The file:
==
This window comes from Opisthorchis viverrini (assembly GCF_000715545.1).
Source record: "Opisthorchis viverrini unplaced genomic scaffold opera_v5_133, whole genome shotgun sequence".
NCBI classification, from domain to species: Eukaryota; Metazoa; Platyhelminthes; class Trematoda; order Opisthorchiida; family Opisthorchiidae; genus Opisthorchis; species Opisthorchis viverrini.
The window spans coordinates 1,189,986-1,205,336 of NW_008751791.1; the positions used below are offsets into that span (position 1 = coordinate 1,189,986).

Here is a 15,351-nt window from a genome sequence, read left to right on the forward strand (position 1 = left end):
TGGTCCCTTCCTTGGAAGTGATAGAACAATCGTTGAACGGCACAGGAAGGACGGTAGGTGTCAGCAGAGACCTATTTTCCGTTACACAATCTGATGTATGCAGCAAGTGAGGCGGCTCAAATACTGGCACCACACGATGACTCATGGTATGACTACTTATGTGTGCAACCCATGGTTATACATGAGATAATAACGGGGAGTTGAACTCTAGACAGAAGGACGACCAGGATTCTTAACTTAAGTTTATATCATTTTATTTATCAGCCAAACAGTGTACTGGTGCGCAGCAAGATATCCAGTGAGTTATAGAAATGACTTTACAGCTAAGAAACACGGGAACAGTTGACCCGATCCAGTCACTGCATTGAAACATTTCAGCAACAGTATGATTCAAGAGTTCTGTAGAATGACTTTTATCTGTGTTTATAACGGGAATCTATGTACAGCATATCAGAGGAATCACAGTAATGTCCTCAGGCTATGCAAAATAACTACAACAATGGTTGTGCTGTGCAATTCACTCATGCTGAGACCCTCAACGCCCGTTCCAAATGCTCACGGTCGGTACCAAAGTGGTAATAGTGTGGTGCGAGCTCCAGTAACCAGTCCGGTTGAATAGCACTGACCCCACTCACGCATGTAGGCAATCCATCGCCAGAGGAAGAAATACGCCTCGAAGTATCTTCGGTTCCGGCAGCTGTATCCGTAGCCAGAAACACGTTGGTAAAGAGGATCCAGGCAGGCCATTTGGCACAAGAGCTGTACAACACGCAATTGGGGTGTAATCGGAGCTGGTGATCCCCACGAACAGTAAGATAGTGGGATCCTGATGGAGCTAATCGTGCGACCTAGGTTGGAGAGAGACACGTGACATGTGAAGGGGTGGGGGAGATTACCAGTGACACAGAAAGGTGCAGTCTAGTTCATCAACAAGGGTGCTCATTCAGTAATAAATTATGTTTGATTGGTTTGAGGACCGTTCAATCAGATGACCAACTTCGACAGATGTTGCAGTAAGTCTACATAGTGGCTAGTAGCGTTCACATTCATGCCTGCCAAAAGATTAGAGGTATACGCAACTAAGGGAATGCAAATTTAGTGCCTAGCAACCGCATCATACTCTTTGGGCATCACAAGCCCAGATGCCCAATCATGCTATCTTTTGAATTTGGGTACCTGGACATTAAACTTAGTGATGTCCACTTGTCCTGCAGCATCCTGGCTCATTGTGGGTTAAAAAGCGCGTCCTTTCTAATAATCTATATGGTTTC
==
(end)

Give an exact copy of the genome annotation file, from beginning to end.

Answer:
This window comes from Opisthorchis viverrini (assembly GCF_000715545.1).
Source record: "Opisthorchis viverrini unplaced genomic scaffold opera_v5_133, whole genome shotgun sequence".
NCBI classification, from domain to species: Eukaryota; Metazoa; Platyhelminthes; class Trematoda; order Opisthorchiida; family Opisthorchiidae; genus Opisthorchis; species Opisthorchis viverrini.
The window spans coordinates 1,189,986-1,205,336 of NW_008751791.1; the positions used below are offsets into that span (position 1 = coordinate 1,189,986).

Here is a 15,351-nt window from a genome sequence, read left to right on the forward strand (position 1 = left end):
TGGTCCCTTCCTTGGAAGTGATAGAACAATCGTTGAACGGCACAGGAAGGACGGTAGGTGTCAGCAGAGACCTATTTTCCGTTACACAATCTGATGTATGCAGCAAGTGAGGCGGCTCAAATACTGGCACCACACGATGACTCATGGTATGACTACTTATGTGTGCAACCCATGGTTATACATGAGATAATAACGGGGAGTTGAACTCTAGACAGAAGGACGACCAGGATTCTTAACTTAAGTTTATATCATTTTATTTATCAGCCAAACAGTGTACTGGTGCGCAGCAAGATATCCAGTGAGTTATAGAAATGACTTTACAGCTAAGAAACACGGGAACAGTTGACCCGATCCAGTCACTGCATTGAAACATTTCAGCAACAGTATGATTCAAGAGTTCTGTAGAATGACTTTTATCTGTGTTTATAACGGGAATCTATGTACAGCATATCAGAGGAATCACAGTAATGTCCTCAGGCTATGCAAAATAACTACAACAATGGTTGTGCTGTGCAATTCACTCATGCTGAGACCCTCAACGCCCGTTCCAAATGCTCACGGTCGGTACCAAAGTGGTAATAGTGTGGTGCGAGCTCCAGTAACCAGTCCGGTTGAATAGCACTGACCCCACTCACGCATGTAGGCAATCCATCGCCAGAGGAAGAAATACGCCTCGAAGTATCTTCGGTTCCGGCAGCTGTATCCGTAGCCAGAAACACGTTGGTAAAGAGGATCCAGGCAGGCCATTTGGCACAAGAGCTGTACAACACGCAATTGGGGTGTAATCGGAGCTGGTGATCCCCACGAACAGTAAGATAGTGGGATCCTGATGGAGCTAATCGTGCGACCTAGGTTGGAGAGAGACACGTGACATGTGAAGGGGTGGGGGAGATTACCAGTGACACAGAAAGGTGCAGTCTAGTTCATCAACAAGGGTGCTCATTCAGTAATAAATTATGTTTGATTGGTTTGAGGACCGTTCAATCAGATGACCAACTTCGACAGATGTTGCAGTAAGTCTACATAGTGGCTAGTAGCGTTCACATTCATGCCTGCCAAAAGATTAGAGGTATACGCAACTAAGGGAATGCAAATTTAGTGCCTAGCAACCGCATCATACTCTTTGGGCATCACAAGCCCAGATGCCCAATCATGCTATCTTTTGAATTTGGGTACCTGGACATTAAACTTAGTGATGTCCACTTGTCCTGCAGCATCCTGGCTCATTGTGGGTTAAAAAGCGCGTCCTTTCTAATAATCTATATGGTTTC